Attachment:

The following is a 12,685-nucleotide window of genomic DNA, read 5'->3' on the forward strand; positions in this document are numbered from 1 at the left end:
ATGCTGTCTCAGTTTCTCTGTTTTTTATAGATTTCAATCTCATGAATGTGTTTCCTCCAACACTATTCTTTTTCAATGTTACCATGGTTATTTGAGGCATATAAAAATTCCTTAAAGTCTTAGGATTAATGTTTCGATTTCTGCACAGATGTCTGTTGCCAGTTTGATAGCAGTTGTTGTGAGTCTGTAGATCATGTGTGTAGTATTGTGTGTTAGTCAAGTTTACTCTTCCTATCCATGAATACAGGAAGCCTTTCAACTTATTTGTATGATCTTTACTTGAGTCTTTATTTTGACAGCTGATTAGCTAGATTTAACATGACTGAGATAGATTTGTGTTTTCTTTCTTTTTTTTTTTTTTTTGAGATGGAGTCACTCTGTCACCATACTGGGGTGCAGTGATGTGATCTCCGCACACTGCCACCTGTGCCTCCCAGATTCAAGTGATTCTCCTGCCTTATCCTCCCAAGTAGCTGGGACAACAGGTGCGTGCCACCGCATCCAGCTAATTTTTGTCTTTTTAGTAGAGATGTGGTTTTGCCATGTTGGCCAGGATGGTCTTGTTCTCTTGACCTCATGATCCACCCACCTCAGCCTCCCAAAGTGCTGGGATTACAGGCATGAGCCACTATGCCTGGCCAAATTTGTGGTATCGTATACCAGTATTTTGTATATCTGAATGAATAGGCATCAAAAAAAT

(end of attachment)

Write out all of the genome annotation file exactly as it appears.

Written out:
The following is a 12,685-nucleotide window of genomic DNA, read 5'->3' on the forward strand; positions in this document are numbered from 1 at the left end:
ATGCTGTCTCAGTTTCTCTGTTTTTTATAGATTTCAATCTCATGAATGTGTTTCCTCCAACACTATTCTTTTTCAATGTTACCATGGTTATTTGAGGCATATAAAAATTCCTTAAAGTCTTAGGATTAATGTTTCGATTTCTGCACAGATGTCTGTTGCCAGTTTGATAGCAGTTGTTGTGAGTCTGTAGATCATGTGTGTAGTATTGTGTGTTAGTCAAGTTTACTCTTCCTATCCATGAATACAGGAAGCCTTTCAACTTATTTGTATGATCTTTACTTGAGTCTTTATTTTGACAGCTGATTAGCTAGATTTAACATGACTGAGATAGATTTGTGTTTTCTTTCTTTTTTTTTTTTTTTTGAGATGGAGTCACTCTGTCACCATACTGGGGTGCAGTGATGTGATCTCCGCACACTGCCACCTGTGCCTCCCAGATTCAAGTGATTCTCCTGCCTTATCCTCCCAAGTAGCTGGGACAACAGGTGCGTGCCACCGCATCCAGCTAATTTTTGTCTTTTTAGTAGAGATGTGGTTTTGCCATGTTGGCCAGGATGGTCTTGTTCTCTTGACCTCATGATCCACCCACCTCAGCCTCCCAAAGTGCTGGGATTACAGGCATGAGCCACTATGCCTGGCCAAATTTGTGGTATCGTATACCAGTATTTTGTATATCTGAATGAATAGGCATCAAAAAAAT